Indeed, foreign investment is not bad. What is bad is the blind belief that foreign investment equals development. That is what we see in most of our leaders. They are sloganeering and parroting this song as an immutable dogma. How else can one explain their clamour for foreign investment whilst ignoring even some of their best local investment and investors?

Our President has got the time to fly all over the world at taxpayers’ expense in the name of looking for investment whilst ignoring investors in his own backyard. He doesn’t seem concerned at all at the plight of Zambian businesses. It does not matter that neighbouring countries are dumping products on the Zambian market which disadvantages Zambian manufacturing, jobs and wealth creation. He has time to entertain useless characters as long as they dress themselves in the cloak of foreign investor.

But he has no time to meet even for a minute the best, the most promising of our local business people. His government has no time to assist these people but they are always there for these so-called foreign investors who don’t come here with much money but the first thing they do is to borrow from the local banks on arrival. The government does not seem to care whether Zambian businesses are receiving help from financial institutions operating in the country.

It is not unusual to find Zambian businesses being turned down by financial institutions in preference for the so-called international investors. Deposits that are collected from government are lent to the so-called foreign investors and not to Zambian businesses. Our President must get as much aid as the country needs but he must also spend a lot of time developing Zambian businesses. You cannot run a country in which the biggest earners of foreign exchange such as the mines are the lowest payers of tax.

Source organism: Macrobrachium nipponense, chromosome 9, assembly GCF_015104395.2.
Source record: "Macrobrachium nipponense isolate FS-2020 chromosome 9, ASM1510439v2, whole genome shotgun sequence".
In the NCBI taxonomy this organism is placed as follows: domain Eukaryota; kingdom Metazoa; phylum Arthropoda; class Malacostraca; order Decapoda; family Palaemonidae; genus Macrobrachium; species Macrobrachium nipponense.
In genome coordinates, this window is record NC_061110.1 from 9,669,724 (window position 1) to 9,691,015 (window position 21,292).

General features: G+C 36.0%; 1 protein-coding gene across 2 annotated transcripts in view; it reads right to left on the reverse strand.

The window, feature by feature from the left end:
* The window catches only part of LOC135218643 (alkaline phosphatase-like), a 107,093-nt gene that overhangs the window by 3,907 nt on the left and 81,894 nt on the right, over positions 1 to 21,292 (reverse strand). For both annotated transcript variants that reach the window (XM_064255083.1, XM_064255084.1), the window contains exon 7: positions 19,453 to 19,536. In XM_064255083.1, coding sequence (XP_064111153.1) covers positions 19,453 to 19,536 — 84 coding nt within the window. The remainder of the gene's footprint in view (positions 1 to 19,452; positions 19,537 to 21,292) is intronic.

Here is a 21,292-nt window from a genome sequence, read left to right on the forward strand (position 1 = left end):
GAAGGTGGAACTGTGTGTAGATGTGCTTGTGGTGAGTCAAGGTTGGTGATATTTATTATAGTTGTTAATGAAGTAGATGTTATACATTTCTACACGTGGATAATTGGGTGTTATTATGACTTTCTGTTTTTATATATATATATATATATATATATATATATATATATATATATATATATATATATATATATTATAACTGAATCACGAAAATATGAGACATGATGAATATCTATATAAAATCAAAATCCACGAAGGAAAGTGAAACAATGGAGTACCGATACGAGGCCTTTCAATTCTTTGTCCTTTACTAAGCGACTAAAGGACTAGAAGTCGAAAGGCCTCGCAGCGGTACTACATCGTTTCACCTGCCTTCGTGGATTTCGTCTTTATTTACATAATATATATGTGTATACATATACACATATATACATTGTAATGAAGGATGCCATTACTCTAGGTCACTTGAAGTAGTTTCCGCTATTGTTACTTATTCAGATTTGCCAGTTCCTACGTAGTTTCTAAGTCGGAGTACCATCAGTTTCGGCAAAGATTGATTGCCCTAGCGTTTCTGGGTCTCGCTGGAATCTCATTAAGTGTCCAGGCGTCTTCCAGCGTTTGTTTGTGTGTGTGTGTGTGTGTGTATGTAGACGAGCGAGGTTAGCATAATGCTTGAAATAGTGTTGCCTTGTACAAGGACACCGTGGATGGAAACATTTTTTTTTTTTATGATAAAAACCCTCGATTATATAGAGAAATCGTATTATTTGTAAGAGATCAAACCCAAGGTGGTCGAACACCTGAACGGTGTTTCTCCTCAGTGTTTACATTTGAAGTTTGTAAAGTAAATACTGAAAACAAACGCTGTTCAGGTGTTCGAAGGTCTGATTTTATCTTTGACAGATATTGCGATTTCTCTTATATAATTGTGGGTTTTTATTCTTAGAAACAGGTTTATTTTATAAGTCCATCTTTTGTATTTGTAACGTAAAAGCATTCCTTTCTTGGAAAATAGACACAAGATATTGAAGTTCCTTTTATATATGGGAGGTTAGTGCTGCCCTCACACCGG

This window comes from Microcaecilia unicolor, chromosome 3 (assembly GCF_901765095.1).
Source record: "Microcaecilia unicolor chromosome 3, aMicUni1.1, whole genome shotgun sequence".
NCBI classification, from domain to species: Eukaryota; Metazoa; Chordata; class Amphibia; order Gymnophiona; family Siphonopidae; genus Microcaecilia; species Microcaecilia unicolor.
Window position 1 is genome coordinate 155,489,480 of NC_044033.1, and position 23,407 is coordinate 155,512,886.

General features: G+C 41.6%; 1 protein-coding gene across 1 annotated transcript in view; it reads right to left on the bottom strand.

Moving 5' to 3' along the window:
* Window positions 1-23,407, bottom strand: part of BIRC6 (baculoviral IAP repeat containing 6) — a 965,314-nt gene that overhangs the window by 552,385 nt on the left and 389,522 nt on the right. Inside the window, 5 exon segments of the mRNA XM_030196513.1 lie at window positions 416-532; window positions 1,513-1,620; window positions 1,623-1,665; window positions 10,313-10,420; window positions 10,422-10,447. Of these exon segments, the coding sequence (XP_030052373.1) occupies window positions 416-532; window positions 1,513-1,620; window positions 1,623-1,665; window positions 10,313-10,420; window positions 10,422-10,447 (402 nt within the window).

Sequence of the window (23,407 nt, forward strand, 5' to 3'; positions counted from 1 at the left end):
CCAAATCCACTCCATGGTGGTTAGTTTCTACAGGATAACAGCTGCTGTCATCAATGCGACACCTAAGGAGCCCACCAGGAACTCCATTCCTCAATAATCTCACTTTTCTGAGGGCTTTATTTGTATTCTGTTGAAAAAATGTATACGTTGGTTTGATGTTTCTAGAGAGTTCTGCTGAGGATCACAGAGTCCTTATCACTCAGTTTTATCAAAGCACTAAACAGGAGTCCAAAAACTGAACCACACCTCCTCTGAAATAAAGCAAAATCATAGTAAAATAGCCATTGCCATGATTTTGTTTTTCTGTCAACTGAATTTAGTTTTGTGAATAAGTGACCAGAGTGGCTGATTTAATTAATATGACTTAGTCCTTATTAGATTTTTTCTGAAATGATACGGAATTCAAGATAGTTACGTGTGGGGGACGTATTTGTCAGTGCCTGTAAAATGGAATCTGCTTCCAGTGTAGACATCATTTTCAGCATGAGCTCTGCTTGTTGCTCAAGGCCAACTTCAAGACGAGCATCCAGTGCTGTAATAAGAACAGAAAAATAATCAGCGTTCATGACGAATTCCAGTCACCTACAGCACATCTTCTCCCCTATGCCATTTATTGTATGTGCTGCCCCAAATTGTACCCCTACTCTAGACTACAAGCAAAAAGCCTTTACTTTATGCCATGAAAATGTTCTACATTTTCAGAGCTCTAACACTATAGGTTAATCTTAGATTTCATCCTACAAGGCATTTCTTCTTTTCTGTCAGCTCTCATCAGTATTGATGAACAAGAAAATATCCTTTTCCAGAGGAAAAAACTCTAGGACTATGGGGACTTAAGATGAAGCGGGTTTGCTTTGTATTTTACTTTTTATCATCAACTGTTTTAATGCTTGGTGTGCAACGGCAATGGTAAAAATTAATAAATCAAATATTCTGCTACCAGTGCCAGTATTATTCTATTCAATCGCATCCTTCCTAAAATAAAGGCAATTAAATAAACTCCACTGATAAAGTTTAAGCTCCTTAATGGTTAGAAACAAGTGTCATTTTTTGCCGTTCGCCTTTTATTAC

There is something wrong when the poor marginalised worker has to subsidise the operations of big mining houses through low wages, high taxation and poor working conditions. And when the worker strikes, our President is hired to speak for the mine owners and not for the striking workers who voted for him, whose interests he was elected to serve their interests but instead, he chooses to serve the interests of the trans-national mine owners. So here it is not only the local businessmen who have issues to raise with government but also the worker. It seems all of us – the worker, the local businessman and our political leaders – should be at the service and the mercy of foreign investors.

It is not our intention to criticise our President for the sake of it, but it is important that he examines his own record. He has been President for the last six years. How many Zambian businesses has his government developed? What have they done as government to help the growth of the Zambian entrepreneurship? It is this that would develop Zambia, not some pie in the sky foreign investors.